Estate Planning


Do You Have Your
Affairs in Order?

Oftentimes, people think that estate planning is only for the wealthy, but this simply isn’t true. Everyone needs to plan ahead.

We can sit down with you and discuss your circumstances to determine exactly what documents you need. You may just need a simple Will. On the other hand, you may have a more complicated situation, where you are planning for a beneficiary who is on Medicaid or SSI, and a trust may be more suitable for your family.

Why do I need a Will—won’t everything go to my spouse when I die anyway? Don’t count on it! If you die without a Will, Texas has a cookie cutter formula that distributes your assets upon your death. Going through probate without a Will can be confusing, expensive, and emotional. The Law Offices of Carol Bertsch, PC can help you put a Will or a Trust in place to ensure your assets transfer to the people of your choosing upon your death.

Not only is Death is part of life, but unfortunately, so is sickness and incapacity. Many of us will get sick and lose the ability to make decisions for ourselves before we die. We can help you put a good estate plan together that includes powers of attorney for medical and financial decisions. This will make things easier for you and your family because doctors and banks will know who to talk to when a crisis arises.

Our Estate Planning Packages May
Include the Following Documents:


A Will specifies how your assets and liabilities will be distributed at the time of death. It names an Independent Executor and alternates to serve without bond and with minimal court supervision. Probate is the legal process of proving the will in court, settling the estate and distributing the assets.


Trusts provide for the management and distribution of assets during your lifetime and after your death. Not everyone needs a Trust. However, Trusts can be beneficial for people with property in other states or for people who are planning ahead for loved ones with special needs or other challenges. Trusts may also appeal to those who want to avoid probate.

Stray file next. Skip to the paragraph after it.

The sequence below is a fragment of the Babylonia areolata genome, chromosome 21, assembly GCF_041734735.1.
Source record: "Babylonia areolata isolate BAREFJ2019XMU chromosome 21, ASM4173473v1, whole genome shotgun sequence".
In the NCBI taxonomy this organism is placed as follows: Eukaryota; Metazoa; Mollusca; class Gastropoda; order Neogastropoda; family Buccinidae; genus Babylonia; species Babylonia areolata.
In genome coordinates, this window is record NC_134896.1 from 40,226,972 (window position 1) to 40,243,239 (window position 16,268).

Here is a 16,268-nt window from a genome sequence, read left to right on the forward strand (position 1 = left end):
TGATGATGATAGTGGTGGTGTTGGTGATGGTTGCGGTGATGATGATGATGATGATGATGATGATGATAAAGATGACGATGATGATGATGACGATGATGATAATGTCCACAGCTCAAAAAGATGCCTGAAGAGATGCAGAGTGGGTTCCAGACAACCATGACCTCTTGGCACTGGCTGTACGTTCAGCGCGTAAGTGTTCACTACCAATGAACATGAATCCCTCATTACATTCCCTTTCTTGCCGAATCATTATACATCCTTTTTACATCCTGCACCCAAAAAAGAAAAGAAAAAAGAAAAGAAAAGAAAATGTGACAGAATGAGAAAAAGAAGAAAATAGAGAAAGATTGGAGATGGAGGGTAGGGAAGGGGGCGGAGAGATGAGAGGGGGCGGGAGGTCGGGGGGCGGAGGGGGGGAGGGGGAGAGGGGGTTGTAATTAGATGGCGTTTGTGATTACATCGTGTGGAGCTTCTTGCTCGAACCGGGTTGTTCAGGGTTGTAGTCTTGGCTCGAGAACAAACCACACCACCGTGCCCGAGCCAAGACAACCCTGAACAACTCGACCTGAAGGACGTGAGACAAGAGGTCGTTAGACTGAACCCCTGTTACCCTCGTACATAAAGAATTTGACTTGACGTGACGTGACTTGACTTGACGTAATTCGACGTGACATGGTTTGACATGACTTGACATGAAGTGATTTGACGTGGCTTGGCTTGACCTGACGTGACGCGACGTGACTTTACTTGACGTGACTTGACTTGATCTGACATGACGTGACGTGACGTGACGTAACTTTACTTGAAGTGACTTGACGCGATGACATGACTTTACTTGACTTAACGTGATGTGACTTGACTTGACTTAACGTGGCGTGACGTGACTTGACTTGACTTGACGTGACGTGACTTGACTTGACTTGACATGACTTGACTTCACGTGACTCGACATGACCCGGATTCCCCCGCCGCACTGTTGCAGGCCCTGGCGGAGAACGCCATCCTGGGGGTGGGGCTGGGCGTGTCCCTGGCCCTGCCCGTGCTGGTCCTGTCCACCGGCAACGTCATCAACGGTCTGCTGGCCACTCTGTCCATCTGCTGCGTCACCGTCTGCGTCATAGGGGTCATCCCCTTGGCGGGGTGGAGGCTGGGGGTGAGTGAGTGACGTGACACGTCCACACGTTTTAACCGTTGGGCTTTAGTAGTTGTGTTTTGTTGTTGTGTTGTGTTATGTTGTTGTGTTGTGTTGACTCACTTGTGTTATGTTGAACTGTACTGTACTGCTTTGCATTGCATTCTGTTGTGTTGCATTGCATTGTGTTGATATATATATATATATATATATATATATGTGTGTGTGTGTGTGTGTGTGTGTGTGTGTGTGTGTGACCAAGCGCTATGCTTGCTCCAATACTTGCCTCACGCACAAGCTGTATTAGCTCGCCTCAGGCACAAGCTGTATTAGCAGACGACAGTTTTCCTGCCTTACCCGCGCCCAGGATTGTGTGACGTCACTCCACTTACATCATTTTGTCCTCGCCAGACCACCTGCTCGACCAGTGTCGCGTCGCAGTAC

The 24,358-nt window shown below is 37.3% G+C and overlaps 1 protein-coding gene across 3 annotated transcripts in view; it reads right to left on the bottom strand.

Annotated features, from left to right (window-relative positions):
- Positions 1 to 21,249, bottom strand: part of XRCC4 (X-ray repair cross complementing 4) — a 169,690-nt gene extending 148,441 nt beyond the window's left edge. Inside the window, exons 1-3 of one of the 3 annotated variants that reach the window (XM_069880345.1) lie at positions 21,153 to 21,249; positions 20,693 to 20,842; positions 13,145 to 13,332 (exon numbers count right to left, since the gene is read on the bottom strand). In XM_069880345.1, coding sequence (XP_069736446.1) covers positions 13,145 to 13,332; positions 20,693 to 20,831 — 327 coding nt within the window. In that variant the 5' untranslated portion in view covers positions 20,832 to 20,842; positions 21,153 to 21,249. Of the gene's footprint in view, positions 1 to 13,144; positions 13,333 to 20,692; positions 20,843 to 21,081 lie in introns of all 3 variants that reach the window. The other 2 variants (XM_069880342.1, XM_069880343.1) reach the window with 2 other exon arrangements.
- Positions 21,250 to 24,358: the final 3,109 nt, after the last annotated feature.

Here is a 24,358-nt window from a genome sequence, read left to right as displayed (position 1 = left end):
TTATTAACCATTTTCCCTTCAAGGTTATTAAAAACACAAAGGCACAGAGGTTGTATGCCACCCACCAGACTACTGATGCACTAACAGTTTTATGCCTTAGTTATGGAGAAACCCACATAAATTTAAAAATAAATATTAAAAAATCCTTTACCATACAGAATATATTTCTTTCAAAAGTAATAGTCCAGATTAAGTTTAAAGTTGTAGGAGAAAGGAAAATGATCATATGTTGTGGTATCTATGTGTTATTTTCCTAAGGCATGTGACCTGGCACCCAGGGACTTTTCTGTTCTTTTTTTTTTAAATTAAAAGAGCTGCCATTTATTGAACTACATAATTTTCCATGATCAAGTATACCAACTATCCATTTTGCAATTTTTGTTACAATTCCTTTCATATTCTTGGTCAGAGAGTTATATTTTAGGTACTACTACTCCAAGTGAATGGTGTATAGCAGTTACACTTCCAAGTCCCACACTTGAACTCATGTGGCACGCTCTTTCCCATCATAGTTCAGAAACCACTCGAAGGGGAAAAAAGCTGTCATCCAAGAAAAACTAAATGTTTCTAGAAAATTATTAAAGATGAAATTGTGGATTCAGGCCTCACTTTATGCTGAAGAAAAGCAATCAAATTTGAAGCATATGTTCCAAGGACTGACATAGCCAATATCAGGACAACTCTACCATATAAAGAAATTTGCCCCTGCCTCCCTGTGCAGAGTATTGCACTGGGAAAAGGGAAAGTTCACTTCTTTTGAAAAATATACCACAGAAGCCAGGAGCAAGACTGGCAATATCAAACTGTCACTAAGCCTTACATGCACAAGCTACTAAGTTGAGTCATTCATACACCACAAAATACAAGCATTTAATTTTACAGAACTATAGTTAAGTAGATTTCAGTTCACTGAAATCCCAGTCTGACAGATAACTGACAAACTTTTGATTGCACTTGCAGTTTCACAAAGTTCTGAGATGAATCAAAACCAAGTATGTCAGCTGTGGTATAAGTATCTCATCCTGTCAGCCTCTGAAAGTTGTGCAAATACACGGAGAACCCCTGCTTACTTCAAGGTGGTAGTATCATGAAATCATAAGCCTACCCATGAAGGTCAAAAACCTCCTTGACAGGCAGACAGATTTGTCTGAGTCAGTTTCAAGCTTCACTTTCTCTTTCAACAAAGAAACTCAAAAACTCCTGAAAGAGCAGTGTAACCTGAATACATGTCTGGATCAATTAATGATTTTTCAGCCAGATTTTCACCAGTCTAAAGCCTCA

Statutory Durable Power of Attorney

A Statutory Durable Power of Attorney gives an individual authority to manage your financial affairs. The powers granted in this document are effective immediately upon signing and will still be effective even after you become disabled. The authority granted by a power of attorney ends upon death.

Designation of Guardian
in the Event of Later Need

This document allows you to designate in advance who you would want for a guardian if you ever needed one. It also allows you to disqualify certain people from ever becoming your guardian.

Medical Power of Attorney

A Medical Power of Attorney designates someone to make health care decisions for you if you are unable to make them yourself. This document does not become effective until you are incapacitated.

Directive to Physicians

This document is sometimes called a Living Will. It allows you to decide in advance if you wish to have artificial measures used to sustain life when you are near death.